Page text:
This is a rush transcript from "On the Record," September 4, 2009. This copy may not be in its final form and may be updated.

SHANNON BREAM, FOX NEWS GUEST HOST: Controversy continues to erupt all around President Obama from his planned speech on Tuesday to public school students across the country. The White House says that the president is just going to encourage kids to do their best to stay in school. But some people are raising suspicious eyebrows, even using words like "indoctrination." Some schools are debating whether to even show the speech, and concerned parents are thinking of pulling their kids right out of the classrooms.

Joining us now is Hilary Valente. Hilary does not want her daughter hearing this speech. Hilary, thank you so much for joining us tonight. Tell us how you found out about this.

HILARY VALENTE, CONCERNED ABOUT OBAMA SCHOOL SPEECH: An e-mail went out, actually, from my ISB (ph) on Wednesday evening is when I first found out about it.

BREAM: And what was your initial reaction?

VALENTE: You know, initially, it was kind of -- I wanted information. What's going on? What's going to be said? It wasn't -- I didn't jump to conclusions originally. Went to the ISB Web site, went to the Department of Education. And it was at that point that I started realizing I wasn't sure what the purpose of this speech was actually going to be. When I saw the curriculum outlines and all of that information, it just -- it didn't seem to add up to me at that point.

BREAM: And you have a 5-year-old. It's my understanding you've decided not to let her sit in and listen to this speech. What about that curriculum and the things that you discovered made you decide this was not for your 5-year-old?

VALENTE: It was really more about what -- it seemed to be focused on the politics of Obama and sounded more like, What will you do because of what President Obama has said? What will you do to support Obama? And it started to sound a little bit more political to me. Not that I think a 5- year-old can figure that out. I'm not that naive.

But I do feel like, on principle, that to have questions such as that, it opens the door for a slippery slope as far as how far you're going to go with politics, and not necessarily in this particular case, but you've opened the door, at that point, to let politicians to come into the classroom and possibly push agendas and ask questions that I don't think are appropriate for public education students.

BREAM: And what are you hearing from other parents? Are you hearing similar reactions?

VALENTE: Absolutely. First of all, I think a lot of people are very confused. When I mentioned these issues to other parents, a lot of them didn't even know really what was going on. It seemed like you had to be on top of it to figure out what exactly -- what's going to happen on Tuesday. I fortunately was able to contact various people within the board of education of our ISB and tried to get what the full story was. And just a lot of people don't even know even today what is going to happen next week.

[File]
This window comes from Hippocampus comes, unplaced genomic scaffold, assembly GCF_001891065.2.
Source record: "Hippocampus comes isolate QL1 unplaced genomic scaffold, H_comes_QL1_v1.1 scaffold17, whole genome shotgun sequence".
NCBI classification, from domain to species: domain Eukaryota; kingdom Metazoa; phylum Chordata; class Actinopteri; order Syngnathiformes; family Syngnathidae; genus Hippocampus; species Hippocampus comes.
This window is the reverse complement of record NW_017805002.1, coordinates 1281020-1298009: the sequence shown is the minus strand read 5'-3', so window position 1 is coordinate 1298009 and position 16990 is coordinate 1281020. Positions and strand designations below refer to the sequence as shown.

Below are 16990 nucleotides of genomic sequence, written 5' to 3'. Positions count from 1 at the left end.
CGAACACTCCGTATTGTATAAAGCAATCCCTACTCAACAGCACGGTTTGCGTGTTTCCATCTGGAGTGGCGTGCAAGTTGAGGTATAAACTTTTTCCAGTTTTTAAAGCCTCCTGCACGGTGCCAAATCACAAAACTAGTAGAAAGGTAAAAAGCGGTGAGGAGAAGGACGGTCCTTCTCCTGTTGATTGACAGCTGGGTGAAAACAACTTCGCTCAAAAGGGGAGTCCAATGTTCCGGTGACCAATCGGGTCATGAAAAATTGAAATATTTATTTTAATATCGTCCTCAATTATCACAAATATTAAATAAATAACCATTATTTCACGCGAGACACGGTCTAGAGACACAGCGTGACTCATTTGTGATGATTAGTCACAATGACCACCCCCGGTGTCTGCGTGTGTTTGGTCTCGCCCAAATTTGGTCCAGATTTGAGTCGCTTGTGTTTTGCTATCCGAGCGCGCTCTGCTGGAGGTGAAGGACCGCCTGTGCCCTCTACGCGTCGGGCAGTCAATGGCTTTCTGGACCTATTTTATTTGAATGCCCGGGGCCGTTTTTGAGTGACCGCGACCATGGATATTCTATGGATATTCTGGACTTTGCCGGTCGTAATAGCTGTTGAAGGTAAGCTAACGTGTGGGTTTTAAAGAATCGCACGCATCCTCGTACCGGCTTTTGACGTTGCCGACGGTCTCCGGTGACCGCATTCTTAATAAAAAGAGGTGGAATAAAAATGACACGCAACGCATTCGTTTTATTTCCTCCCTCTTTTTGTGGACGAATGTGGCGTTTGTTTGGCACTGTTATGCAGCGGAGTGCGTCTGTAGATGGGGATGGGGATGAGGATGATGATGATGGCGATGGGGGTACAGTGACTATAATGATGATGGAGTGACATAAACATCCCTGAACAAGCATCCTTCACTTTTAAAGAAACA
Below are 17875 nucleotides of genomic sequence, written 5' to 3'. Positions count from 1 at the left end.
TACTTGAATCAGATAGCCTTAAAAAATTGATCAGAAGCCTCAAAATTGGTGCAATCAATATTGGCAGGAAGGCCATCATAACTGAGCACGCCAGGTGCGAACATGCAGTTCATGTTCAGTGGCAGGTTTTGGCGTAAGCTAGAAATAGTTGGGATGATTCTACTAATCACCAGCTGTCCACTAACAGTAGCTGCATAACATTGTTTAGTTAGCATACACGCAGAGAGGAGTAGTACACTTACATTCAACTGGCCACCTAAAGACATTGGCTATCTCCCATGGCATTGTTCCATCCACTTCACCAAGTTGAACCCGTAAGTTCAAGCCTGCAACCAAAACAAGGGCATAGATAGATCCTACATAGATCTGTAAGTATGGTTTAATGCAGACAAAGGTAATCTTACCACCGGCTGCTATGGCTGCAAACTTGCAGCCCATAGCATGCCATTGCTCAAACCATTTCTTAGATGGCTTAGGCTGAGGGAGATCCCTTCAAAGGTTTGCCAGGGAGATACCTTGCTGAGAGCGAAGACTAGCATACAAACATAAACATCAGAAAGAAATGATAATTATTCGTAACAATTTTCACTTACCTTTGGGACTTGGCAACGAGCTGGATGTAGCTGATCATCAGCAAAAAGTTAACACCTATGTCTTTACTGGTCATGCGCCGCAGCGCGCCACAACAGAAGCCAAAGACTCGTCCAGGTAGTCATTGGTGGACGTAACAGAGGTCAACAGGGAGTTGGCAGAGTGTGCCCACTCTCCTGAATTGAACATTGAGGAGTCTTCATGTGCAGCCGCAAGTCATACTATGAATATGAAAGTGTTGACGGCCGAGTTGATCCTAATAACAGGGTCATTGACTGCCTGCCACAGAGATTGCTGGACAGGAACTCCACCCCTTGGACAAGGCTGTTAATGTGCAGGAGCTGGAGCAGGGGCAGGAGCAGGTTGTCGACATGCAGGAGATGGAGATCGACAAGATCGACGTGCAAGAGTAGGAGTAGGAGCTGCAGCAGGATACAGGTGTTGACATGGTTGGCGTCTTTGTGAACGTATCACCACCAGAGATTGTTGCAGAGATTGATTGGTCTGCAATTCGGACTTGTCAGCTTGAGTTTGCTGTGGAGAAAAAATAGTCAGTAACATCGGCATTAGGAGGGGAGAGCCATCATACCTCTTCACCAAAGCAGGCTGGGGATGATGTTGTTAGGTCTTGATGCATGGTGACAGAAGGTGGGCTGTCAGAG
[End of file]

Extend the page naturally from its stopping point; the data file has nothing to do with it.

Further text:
BREAM: Now, you've been very proactive, obviously, wanting to find out what your daughter was going to be taught in school. How would you explain this to her? You mentioned she's 5 years old. She may not understand exactly what the president's going to talk about, but what will you tell her about why you did not want her to sit in and listen?

VALENTE: I would tell her that because I feel that these decisions to advance her education, while they are good and I'm glad that the president is supporting them, that it is something that needs to be her decision and that we have made that decision together and that it shouldn't be based on what the president has told her.

BREAM: Is there any way this speech could have worked for you? If it was strictly going to be a message encouraging kids, would you have been OK with that? Is your concern that it's going to cross the line?

VALENTE: You know, my concern is not really so much that the speech is going to cross the line, at this point. I hear that the department has changed a lot of the curriculum guidance, that there's no longer going to be an essay component for some of the older students, and I'm very happy about that. And I've also heard that they are going to be releasing the script of the speech, which I'm very happy about that. Parents do need to see this stuff before their kids are exposed to anything within the school system, regardless of it being political or not. But -- I -- I apologize. I lost track of the question!

(LAUGHTER)

BREAM: That's fine. We just wanted to hear about your thoughts on this. And it seems like you've been very proactive and done what any parent should do, is to find out exactly what's going on at their child's school. And we thank you so much for sharing your story, Hilary. Thank you.

VALENTE: Thank you, Shannon. Have a good one.


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